by Tom Taulli | July 23, 2013 8:10 am
There’s no mincing words about what happened to Big Tech’s biggest names last week.
Companies including eBay (EBAY), Intel (INTC) and Google (GOOG) dipped after posting results that missed Wall Street expectations, but the biggest loser was Microsoft (MSFT), whose earnings were handcuffed by a Surface tablet-related charge and whose shares got knocked around by more than 11%.
But if you take a minute to shake off last week’s jab, you’ll remember that long-term, technology as a sector provides all sorts of opportunity for snagging nice returns. Broadly speaking, humans are becoming nothing if not more reliant on technology. And right now, critical megatrends like mobile, cloud computing, social media and Big Data are all helping to drive growth in the sector.
But if you’re not quite sure where to fish in tech stocks, consider jumping into an exchange-traded fund instead. These funds give you exposure to a number of these trends, and help protect your backside from poor single-stock performances.
Here are three to consider:
The Technology SPDR (XLK) is the biggest name in technology ETFs, with a hefty $11.5 billion in assets under management.
The XLK essentially provides broad exposure to the tech world, holding the 77 technology companies in the S&P 500. Its top five holdings are Apple (AAPL), Microsoft, Google, IBM (IBM) and AT&T (T) — and at respective weightings between 13.1% (AAPL) and 6.35% (IBM), each of the stocks has a significant impact on how the fund performs.
As a note, the fund isn’t wholly comprised of companies that are considered pure-play tech — there are communication stocks like AT&T and Verizon (VZ), as well as financial services stocks like payment processors Visa (V) and MasterCard (MA), though clearly all those companies are heavily technology-based.
Because of the fund’s huge scale, State Street Global Advisors is able to charge dirt-cheap expenses of 0.18%, or $18 of every $10,000 invested. That helps keep more of the returns — roughly 15% on average during the past three years — in investors’ pockets.
Cloud computing allows companies and individuals to use software by accessing the Internet. This results in lower costs because there is no need for buying infrastructure such as servers or hiring expensive consultants. The technology also has benefits like real-time access to data, which can be a competitive advantage for companies.
According to IDC, the cloud market is expected to grow to $72.9 billion in 2015 from its $21.5 billion tally in 2010, translating into a compound annual growth rate of 27.6%.
To play this massive tech trend, consider the First Trust ISE Cloud Computing Index (SKYY). This ETF is based on a proprietary index of 40 stocks, with a minimum market cap requirement of $100 million.
Its holdings include companies involved both in software and cloud infrastructure, such as Rackspace (RAX), Aruba Networks (ARUN), Salesforce.com (CRM) and NetSuite (N), as well as larger, more diverse companies with some cloud computing offerings including Oracle (ORCL) and Google.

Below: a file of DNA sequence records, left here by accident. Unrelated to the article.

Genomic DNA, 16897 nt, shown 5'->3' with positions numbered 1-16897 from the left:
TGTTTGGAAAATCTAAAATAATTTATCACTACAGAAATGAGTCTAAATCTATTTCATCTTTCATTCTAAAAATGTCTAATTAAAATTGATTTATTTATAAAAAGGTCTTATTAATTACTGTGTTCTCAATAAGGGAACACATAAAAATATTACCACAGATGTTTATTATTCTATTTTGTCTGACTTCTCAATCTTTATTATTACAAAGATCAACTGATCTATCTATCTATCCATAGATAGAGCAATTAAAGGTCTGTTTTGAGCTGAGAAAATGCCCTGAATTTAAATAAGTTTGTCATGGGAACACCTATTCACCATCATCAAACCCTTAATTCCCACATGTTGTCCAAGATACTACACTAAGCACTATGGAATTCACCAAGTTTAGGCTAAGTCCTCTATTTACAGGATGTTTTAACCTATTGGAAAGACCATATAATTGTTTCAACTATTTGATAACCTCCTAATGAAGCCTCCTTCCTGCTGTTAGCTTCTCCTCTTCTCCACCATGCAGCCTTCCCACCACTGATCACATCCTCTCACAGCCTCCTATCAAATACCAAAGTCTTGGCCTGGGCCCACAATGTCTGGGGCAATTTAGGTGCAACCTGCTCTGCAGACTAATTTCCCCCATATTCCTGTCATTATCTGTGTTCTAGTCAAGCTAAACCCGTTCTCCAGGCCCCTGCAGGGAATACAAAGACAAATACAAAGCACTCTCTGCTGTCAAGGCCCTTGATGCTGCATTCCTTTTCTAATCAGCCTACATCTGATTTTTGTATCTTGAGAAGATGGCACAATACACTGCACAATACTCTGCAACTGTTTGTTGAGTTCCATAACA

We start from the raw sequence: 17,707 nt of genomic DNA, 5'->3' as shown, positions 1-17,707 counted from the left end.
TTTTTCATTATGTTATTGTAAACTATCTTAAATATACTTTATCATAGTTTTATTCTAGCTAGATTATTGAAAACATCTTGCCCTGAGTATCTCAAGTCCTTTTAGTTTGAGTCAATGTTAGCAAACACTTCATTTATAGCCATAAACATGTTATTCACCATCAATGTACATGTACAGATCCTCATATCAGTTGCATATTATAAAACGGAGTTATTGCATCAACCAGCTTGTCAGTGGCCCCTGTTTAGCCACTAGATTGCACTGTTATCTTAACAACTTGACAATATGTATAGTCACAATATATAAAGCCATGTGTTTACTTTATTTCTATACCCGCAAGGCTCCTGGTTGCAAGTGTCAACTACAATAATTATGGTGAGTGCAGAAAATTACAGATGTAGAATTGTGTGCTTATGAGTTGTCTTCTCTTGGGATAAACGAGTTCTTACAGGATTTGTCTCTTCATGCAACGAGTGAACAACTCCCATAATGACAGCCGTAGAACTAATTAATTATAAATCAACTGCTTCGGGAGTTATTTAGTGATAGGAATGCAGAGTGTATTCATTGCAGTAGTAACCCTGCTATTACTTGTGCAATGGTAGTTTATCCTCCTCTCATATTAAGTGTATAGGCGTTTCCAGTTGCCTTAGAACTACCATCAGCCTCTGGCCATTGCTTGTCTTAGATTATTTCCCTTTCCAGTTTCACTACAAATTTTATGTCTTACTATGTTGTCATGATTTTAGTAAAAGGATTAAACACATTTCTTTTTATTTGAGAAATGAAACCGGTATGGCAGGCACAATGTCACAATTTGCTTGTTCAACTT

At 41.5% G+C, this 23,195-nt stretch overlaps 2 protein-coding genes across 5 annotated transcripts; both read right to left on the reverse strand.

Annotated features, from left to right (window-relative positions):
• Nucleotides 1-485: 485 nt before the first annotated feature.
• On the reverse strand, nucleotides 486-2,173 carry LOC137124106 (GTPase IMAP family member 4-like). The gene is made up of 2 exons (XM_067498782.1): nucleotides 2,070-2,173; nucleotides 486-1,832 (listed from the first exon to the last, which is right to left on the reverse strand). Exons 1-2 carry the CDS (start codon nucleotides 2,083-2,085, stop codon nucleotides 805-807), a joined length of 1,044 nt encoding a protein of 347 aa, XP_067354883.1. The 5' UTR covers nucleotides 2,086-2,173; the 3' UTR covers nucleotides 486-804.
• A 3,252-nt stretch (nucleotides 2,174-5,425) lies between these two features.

However, under its mandate, included stocks must be engaged in a “business activity supporting or utilizing the cloud computing space,” and that “utilizing” part also gives you holdings such as streaming video website Netflix (NFLX), social media site Facebook (FB) and game-maker Zynga (ZNGA).
SKY is a relatively new fund that is up just 11.5% since its inception a little more than two years ago, though it’s up nearly 24% in the past 52 weeks.
Expenses are a bit pricier than XLK at 0.6%.
When Yahoo (YHOO) reported its earnings this week, CEO Marissa Mayer made it clear that mobile was the future. Of course, many other tech leaders — from companies like Microsoft, Facebook, eBay and Zynga — have stressed the same thing.
This year alone the number of mobile devices has exceeded the global population, which is roughly 7 billion.
Of course, there is an ETF for the mobile megatrend, too: the First Trust NASDAQ CEA Smartphone Index Fund (FONE), which is based on a proprietary index that has 60-plus stocks. To be included, a company must be classified as a “smartphone operator” according to the Consumer Electronics Association. Some of the top holdings include Foxconn and Sony (SNE), and the fund also holds other well-known names like Nokia (NOK), BlackBerry (BBRY) and Samsung (SSNLF).
Total return on this ETF was an impressive 36% in the past year, which includes a dividend yield of nearly 1.2% thanks to a focus on blue-chip tech stocks. The fund also is the most expensives of these three, however, at 0.7% in fees.
Tom Taulli runs the InvestorPlace blog IPO Playbook. He is also the author of High-Profit IPO Strategies, All About Commodities and All About Short Selling. Follow him on Twitter at @ttaulli. As of this writing, he did not hold a position in any of the aforementioned securities.
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